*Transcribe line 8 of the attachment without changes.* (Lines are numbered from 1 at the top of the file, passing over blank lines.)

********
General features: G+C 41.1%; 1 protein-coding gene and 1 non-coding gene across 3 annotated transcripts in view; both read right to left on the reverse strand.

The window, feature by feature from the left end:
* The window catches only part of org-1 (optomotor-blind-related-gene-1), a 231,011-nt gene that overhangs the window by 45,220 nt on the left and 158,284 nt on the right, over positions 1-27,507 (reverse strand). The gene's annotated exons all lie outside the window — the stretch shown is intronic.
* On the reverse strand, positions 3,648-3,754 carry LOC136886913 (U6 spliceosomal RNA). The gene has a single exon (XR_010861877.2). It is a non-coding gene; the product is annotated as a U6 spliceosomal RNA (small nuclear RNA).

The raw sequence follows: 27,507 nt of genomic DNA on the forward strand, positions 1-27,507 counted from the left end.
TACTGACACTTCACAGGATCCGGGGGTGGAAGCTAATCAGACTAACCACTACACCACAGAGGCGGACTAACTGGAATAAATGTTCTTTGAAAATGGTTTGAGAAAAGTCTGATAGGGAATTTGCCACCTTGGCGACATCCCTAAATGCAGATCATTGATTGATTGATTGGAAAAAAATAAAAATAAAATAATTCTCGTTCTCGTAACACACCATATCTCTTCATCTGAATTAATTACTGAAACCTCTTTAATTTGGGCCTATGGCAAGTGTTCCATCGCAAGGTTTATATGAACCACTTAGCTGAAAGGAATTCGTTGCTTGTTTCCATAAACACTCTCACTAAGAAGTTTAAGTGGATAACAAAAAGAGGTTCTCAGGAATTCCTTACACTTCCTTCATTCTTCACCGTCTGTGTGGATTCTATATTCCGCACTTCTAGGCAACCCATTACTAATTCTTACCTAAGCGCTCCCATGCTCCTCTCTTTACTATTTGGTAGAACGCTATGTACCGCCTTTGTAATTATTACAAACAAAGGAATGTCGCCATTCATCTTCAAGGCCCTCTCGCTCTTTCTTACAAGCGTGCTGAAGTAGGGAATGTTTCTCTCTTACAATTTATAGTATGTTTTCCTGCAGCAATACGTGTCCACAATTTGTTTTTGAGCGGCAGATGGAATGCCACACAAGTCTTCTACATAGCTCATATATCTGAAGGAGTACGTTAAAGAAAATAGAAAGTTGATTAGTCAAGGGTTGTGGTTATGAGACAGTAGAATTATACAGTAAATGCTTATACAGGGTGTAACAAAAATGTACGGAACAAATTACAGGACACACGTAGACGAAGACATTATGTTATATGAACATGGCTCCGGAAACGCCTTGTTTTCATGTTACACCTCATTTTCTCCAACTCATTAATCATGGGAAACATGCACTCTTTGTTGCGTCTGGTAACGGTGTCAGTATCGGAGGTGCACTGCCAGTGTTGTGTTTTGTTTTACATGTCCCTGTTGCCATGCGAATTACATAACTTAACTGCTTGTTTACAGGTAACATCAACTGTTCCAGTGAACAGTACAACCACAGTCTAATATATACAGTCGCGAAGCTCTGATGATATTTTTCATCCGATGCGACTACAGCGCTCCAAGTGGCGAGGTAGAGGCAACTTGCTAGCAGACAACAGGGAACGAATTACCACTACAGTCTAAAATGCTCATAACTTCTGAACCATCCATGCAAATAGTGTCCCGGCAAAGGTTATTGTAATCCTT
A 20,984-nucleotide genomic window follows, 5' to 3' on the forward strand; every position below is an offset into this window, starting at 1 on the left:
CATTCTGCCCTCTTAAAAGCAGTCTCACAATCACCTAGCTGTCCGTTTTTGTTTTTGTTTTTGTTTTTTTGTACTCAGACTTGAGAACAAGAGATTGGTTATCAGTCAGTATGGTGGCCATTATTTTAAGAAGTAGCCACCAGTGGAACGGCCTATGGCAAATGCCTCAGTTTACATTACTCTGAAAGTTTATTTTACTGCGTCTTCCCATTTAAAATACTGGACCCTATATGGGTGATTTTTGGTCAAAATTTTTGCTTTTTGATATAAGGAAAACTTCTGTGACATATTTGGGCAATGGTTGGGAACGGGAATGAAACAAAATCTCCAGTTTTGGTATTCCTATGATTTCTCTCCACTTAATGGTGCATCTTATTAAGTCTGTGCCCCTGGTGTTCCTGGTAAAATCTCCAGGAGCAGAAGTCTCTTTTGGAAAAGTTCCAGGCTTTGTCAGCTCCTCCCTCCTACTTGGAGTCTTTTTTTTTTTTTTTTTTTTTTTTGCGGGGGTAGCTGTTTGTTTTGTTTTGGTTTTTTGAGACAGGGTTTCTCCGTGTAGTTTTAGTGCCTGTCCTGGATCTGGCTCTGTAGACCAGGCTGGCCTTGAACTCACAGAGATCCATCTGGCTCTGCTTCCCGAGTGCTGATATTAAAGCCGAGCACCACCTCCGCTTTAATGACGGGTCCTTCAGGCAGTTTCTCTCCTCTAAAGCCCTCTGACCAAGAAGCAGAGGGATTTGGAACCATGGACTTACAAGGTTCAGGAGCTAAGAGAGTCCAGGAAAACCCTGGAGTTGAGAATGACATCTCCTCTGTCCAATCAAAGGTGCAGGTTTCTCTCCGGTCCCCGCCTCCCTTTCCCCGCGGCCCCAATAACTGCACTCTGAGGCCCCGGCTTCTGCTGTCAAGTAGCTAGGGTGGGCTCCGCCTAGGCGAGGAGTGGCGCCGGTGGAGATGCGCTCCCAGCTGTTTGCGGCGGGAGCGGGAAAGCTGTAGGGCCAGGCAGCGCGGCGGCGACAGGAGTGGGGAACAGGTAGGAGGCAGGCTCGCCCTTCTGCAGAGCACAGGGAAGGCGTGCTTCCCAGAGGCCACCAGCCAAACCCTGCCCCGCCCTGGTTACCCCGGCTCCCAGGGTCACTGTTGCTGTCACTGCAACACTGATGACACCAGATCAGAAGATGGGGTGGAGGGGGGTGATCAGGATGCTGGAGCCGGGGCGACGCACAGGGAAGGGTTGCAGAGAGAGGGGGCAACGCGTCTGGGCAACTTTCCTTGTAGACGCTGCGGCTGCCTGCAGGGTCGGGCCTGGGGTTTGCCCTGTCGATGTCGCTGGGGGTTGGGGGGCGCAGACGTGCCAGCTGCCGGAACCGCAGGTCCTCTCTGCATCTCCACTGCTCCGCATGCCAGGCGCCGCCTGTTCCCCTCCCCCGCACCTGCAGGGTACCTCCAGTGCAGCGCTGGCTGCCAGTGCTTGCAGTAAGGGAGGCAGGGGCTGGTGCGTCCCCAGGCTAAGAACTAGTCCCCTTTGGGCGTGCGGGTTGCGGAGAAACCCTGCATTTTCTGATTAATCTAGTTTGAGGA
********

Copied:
CATTCTGCCCTCTTAAAAGCAGTCTCACAATCACCTAGCTGTCCGTTTTTGTTTTTGTTTTTGTTTTTTTGTACTCAGACTTGAGAACAAGAGATTGGTTATCAGTCAGTATGGTGGCCATTATTTTAAGAAGTAGCCACCAGTGGAACGGCCTATGGCAAATGCCTCAGTTTACATTACTCTGAAAGTTTATTTTACTGCGTCTTCCCATTTAAAATACTGGACCCTATATGGGTGATTTTTGGTCAAAATTTTTGCTTTTTGATATAAGGAAAACTTCTGTGACATATTTGGGCAATGGTTGGGAACGGGAATGAAACAAAATCTCCAGTTTTGGTATTCCTATGATTTCTCTCCACTTAATGGTGCATCTTATTAAGTCTGTGCCCCTGGTGTTCCTGGTAAAATCTCCAGGAGCAGAAGTCTCTTTTGGAAAAGTTCCAGGCTTTGTCAGCTCCTCCCTCCTACTTGGAGTCTTTTTTTTTTTTTTTTTTTTTTTTGCGGGGGTAGCTGTTTGTTTTGTTTTGGTTTTTTGAGACAGGGTTTCTCCGTGTAGTTTTAGTGCCTGTCCTGGATCTGGCTCTGTAGACCAGGCTGGCCTTGAACTCACAGAGATCCATCTGGCTCTGCTTCCCGAGTGCTGATATTAAAGCCGAGCACCACCTCCGCTTTAATGACGGGTCCTTCAGGCAGTTTCTCTCCTCTAAAGCCCTCTGACCAAGAAGCAGAGGGATTTGGAACCATGGACTTACAAGGTTCAGGAGCTAAGAGAGTCCAGGAAAACCCTGGAGTTGAGAATGACATCTCCTCTGTCCAATCAAAGGTGCAGGTTTCTCTCCGGTCCCCGCCTCCCTTTCCCCGCGGCCCCAATAACTGCACTCTGAGGCCCCGGCTTCTGCTGTCAAGTAGCTAGGGTGGGCTCCGCCTAGGCGAGGAGTGGCGCCGGTGGAGATGCGCTCCCAGCTGTTTGCGGCGGGAGCGGGAAAGCTGTAGGGCCAGGCAGCGCGGCGGCGACAGGAGTGGGGAACAGGTAGGAGGCAGGCTCGCCCTTCTGCAGAGCACAGGGAAGGCGTGCTTCCCAGAGGCCACCAGCCAAACCCTGCCCCGCCCTGGTTACCCCGGCTCCCAGGGTCACTGTTGCTGTCACTGCAACACTGATGACACCAGATCAGAAGATGGGGTGGAGGGGGGTGATCAGGATGCTGGAGCCGGGGCGACGCACAGGGAAGGGTTGCAGAGAGAGGGGGCAACGCGTCTGGGCAACTTTCCTTGTAGACGCTGCGGCTGCCTGCAGGGTCGGGCCTGGGGTTTGCCCTGTCGATGTCGCTGGGGGTTGGGGGGCGCAGACGTGCCAGCTGCCGGAACCGCAGGTCCTCTCTGCATCTCCACTGCTCCGCATGCCAGGCGCCGCCTGTTCCCCTCCCCCGCACCTGCAGGGTACCTCCAGTGCAGCGCTGGCTGCCAGTGCTTGCAGTAAGGGAGGCAGGGGCTGGTGCGTCCCCAGGCTAAGAACTAGTCCCCTTTGGGCGTGCGGGTTGCGGAGAAACCCTGCATTTTCTGATTAATCTAGTTTGAGGA